Sound positioning on this one music cd...
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erikiksaz

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I just received a mini-rca cable from Jeff, so that i could hook up my ns500v to my cha47 temporarily, so naturally i threw in my favorite cds to listen to. Right now i have Korn's Follow the Leader cd, and something is VERY odd. I guess i didn't notice it before on my pana ct570, but the stereo separation seems to be a little too separate if you know what i mean. It sounds like most of the instruments were on the right side of the stage, or is it left side (from the artists' point of view?) Either way, on some tracks, it just sounds downright odd. The first time i listened to this cd, i thought that my left earpiece was quieter than the right. But, from what i know, korn has 2 guitarists, and one bassist. So far i picture it as from what i hear:

guitarist -- drums/singer -- bassist -- guitarist

The only strange thing is that the drums/singer is in the middle of my head, whereas the bassist and right guitarist "unbalance" the sound. Or maybe the right guitarist just carries more authority in his notes, who knows.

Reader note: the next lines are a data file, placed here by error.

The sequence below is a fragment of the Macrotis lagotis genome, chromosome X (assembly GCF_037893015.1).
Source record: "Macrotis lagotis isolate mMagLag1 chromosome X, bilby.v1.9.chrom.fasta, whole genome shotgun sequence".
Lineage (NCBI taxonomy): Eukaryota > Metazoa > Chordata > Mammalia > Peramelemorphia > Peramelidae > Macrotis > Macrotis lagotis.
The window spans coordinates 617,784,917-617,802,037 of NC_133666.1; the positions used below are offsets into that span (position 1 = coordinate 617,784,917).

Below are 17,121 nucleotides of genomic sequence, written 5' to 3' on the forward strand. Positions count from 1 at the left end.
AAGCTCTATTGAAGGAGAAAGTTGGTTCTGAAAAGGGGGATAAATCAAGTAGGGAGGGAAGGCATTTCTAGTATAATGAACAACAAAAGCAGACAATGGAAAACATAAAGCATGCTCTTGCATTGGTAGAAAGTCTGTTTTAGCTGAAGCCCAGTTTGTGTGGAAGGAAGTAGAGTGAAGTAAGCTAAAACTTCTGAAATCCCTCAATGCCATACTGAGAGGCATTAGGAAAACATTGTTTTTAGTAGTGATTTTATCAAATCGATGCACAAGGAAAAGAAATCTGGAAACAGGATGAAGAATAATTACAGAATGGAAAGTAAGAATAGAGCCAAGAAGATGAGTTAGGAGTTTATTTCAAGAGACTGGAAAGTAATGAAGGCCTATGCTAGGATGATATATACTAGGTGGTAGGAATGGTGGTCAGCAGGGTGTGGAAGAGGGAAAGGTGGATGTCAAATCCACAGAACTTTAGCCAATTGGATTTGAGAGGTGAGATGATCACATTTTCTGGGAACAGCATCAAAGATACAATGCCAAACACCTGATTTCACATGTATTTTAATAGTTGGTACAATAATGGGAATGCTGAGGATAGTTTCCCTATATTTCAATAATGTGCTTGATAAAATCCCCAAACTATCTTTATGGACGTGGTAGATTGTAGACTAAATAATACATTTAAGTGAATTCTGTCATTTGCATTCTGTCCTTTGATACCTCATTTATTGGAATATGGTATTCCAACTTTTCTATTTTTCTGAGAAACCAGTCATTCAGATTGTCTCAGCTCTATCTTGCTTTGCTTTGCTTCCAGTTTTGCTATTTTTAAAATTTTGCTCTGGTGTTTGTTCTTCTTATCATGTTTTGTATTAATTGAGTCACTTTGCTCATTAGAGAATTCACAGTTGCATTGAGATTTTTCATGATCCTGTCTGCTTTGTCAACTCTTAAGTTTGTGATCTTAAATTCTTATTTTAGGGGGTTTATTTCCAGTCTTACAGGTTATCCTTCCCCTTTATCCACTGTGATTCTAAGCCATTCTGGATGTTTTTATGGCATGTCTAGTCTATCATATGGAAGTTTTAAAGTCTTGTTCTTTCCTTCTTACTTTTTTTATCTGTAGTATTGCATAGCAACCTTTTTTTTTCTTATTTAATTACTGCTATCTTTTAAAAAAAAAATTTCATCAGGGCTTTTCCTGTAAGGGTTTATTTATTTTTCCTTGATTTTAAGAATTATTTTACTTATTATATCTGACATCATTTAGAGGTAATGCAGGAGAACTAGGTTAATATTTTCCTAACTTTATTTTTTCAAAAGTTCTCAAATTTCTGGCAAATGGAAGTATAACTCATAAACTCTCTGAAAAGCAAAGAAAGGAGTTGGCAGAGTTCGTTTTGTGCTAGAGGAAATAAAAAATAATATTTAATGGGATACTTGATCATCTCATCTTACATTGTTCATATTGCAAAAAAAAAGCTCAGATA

Just worried here, since i'm still young and learning about all this audiophile stuff. Is it good that i can separate these instruments even though they make the music sound lopsided? Or am i just hearing things
?
 
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redshifter

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although i haven't heard that recording, i wouldn't worry about it. sometimes i notice the vocals will be slightly to the left or right of center, which used to drive me nuts. this is especially noticeable on vinyl; cd doesn't seem to have the subtle positionality of vinyl and so vocals or instruments near the center are locked in the exact center.

listen to "i am the walrus" (the beatles) on headphones sometime. you'll notice the whole band slowly oozes to the right channel during the song, then during the coda the whole thing shifts to the left. people do some strange things on drugs.

my favorite headphone music tends to have a good balance between channels, and an interesting use of panning, reverb, and other effects that delight the ear. in classical music the position of the microphone(s) and the sonics of the hall are important. i am not a fan of pan-pot stereo, where the producer records a bunch of mono tracks for each instrument, then pans them hard left, middle, and right.
 
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